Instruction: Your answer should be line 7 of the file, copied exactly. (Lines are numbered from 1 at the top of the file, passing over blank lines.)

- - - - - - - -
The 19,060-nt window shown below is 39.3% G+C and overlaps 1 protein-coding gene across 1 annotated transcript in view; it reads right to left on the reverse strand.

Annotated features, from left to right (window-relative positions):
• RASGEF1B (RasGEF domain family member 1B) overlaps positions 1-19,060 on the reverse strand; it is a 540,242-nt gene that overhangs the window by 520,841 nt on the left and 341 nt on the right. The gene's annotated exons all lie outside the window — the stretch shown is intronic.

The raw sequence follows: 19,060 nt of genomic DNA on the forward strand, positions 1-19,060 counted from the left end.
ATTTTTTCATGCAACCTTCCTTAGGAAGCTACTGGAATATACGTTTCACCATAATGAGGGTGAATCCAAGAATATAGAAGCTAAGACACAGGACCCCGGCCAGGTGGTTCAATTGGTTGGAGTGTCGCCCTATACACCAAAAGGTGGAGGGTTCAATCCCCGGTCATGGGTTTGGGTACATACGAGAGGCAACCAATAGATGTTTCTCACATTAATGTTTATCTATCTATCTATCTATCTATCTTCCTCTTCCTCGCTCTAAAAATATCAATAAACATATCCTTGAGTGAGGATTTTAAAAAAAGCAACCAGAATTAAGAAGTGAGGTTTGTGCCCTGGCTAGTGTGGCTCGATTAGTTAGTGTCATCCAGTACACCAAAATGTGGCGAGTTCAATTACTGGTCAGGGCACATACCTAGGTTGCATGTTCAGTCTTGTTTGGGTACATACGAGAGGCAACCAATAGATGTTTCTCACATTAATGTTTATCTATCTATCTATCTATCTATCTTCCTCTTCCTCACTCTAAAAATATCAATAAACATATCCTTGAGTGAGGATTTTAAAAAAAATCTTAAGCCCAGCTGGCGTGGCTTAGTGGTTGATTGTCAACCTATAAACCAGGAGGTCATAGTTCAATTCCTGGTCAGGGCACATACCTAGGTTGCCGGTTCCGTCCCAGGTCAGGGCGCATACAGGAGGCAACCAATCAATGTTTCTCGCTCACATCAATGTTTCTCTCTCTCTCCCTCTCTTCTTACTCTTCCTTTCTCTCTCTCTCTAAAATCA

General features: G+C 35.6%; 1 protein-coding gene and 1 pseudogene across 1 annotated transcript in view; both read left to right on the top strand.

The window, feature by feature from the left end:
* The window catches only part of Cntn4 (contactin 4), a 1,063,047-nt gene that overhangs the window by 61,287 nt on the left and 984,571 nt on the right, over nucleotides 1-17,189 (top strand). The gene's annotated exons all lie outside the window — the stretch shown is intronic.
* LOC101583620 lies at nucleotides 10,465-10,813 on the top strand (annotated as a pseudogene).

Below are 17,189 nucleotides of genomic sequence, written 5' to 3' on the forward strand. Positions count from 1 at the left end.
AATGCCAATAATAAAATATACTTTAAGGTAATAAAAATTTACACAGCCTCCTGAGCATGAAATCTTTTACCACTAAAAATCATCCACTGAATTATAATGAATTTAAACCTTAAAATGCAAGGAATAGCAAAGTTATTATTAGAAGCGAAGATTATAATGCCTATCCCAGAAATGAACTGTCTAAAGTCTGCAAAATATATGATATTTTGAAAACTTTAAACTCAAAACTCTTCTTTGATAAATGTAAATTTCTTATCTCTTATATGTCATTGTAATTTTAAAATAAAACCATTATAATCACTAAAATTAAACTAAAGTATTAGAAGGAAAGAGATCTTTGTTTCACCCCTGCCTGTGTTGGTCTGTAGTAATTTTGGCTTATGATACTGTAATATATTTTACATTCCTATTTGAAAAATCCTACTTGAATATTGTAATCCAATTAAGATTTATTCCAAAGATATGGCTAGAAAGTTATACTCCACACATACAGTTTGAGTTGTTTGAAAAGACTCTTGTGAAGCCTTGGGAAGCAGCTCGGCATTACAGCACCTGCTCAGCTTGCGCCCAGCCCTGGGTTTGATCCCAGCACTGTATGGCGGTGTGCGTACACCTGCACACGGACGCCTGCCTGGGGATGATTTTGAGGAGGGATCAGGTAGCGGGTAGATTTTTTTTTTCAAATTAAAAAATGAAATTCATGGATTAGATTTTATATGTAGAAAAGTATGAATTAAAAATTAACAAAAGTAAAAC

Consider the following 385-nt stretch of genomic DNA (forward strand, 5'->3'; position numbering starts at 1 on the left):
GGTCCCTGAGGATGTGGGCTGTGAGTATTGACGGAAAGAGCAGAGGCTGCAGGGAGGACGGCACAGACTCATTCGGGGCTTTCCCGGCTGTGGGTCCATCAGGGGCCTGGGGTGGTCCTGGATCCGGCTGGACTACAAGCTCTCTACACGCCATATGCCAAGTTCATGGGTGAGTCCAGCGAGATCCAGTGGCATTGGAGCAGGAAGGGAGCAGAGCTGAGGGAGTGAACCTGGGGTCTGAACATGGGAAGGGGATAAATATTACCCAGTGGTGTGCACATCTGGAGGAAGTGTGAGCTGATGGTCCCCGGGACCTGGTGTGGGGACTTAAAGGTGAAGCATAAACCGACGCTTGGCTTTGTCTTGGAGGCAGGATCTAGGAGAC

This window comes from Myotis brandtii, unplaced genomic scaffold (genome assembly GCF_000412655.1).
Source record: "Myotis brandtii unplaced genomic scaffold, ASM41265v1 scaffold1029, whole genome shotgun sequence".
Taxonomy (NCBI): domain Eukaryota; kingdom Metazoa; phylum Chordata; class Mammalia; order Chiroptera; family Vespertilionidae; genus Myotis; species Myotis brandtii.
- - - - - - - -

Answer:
The window, feature by feature from the left end: